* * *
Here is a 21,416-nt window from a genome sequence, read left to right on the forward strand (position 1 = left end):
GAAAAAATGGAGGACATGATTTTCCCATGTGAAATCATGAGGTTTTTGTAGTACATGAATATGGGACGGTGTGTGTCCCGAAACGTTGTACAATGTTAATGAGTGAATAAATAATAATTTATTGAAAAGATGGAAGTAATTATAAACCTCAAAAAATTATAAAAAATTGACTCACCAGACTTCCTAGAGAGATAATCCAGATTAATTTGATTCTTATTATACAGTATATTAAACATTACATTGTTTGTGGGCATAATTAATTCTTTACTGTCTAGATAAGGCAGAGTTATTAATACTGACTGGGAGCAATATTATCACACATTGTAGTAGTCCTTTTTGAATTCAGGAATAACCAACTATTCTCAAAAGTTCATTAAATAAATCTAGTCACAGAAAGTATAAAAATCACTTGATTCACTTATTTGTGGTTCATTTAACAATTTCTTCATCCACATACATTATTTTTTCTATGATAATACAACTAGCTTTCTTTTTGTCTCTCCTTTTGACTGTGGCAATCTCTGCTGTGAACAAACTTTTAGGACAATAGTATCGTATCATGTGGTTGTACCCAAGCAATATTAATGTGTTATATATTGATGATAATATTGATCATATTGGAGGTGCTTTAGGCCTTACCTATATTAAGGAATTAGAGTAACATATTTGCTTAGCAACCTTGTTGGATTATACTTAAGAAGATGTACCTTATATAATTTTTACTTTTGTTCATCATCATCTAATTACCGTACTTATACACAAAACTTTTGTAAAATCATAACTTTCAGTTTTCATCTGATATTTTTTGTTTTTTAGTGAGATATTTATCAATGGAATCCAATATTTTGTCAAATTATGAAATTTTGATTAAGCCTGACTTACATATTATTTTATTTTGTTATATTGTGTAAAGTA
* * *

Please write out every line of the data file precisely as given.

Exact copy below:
Here is a 21,416-nt window from a genome sequence, read left to right on the forward strand (position 1 = left end):
GAAAAAATGGAGGACATGATTTTCCCATGTGAAATCATGAGGTTTTTGTAGTACATGAATATGGGACGGTGTGTGTCCCGAAACGTTGTACAATGTTAATGAGTGAATAAATAATAATTTATTGAAAAGATGGAAGTAATTATAAACCTCAAAAAATTATAAAAAATTGACTCACCAGACTTCCTAGAGAGATAATCCAGATTAATTTGATTCTTATTATACAGTATATTAAACATTACATTGTTTGTGGGCATAATTAATTCTTTACTGTCTAGATAAGGCAGAGTTATTAATACTGACTGGGAGCAATATTATCACACATTGTAGTAGTCCTTTTTGAATTCAGGAATAACCAACTATTCTCAAAAGTTCATTAAATAAATCTAGTCACAGAAAGTATAAAAATCACTTGATTCACTTATTTGTGGTTCATTTAACAATTTCTTCATCCACATACATTATTTTTTCTATGATAATACAACTAGCTTTCTTTTTGTCTCTCCTTTTGACTGTGGCAATCTCTGCTGTGAACAAACTTTTAGGACAATAGTATCGTATCATGTGGTTGTACCCAAGCAATATTAATGTGTTATATATTGATGATAATATTGATCATATTGGAGGTGCTTTAGGCCTTACCTATATTAAGGAATTAGAGTAACATATTTGCTTAGCAACCTTGTTGGATTATACTTAAGAAGATGTACCTTATATAATTTTTACTTTTGTTCATCATCATCTAATTACCGTACTTATACACAAAACTTTTGTAAAATCATAACTTTCAGTTTTCATCTGATATTTTTTGTTTTTTAGTGAGATATTTATCAATGGAATCCAATATTTTGTCAAATTATGAAATTTTGATTAAGCCTGACTTACATATTATTTTATTTTGTTATATTGTGTAAAGTA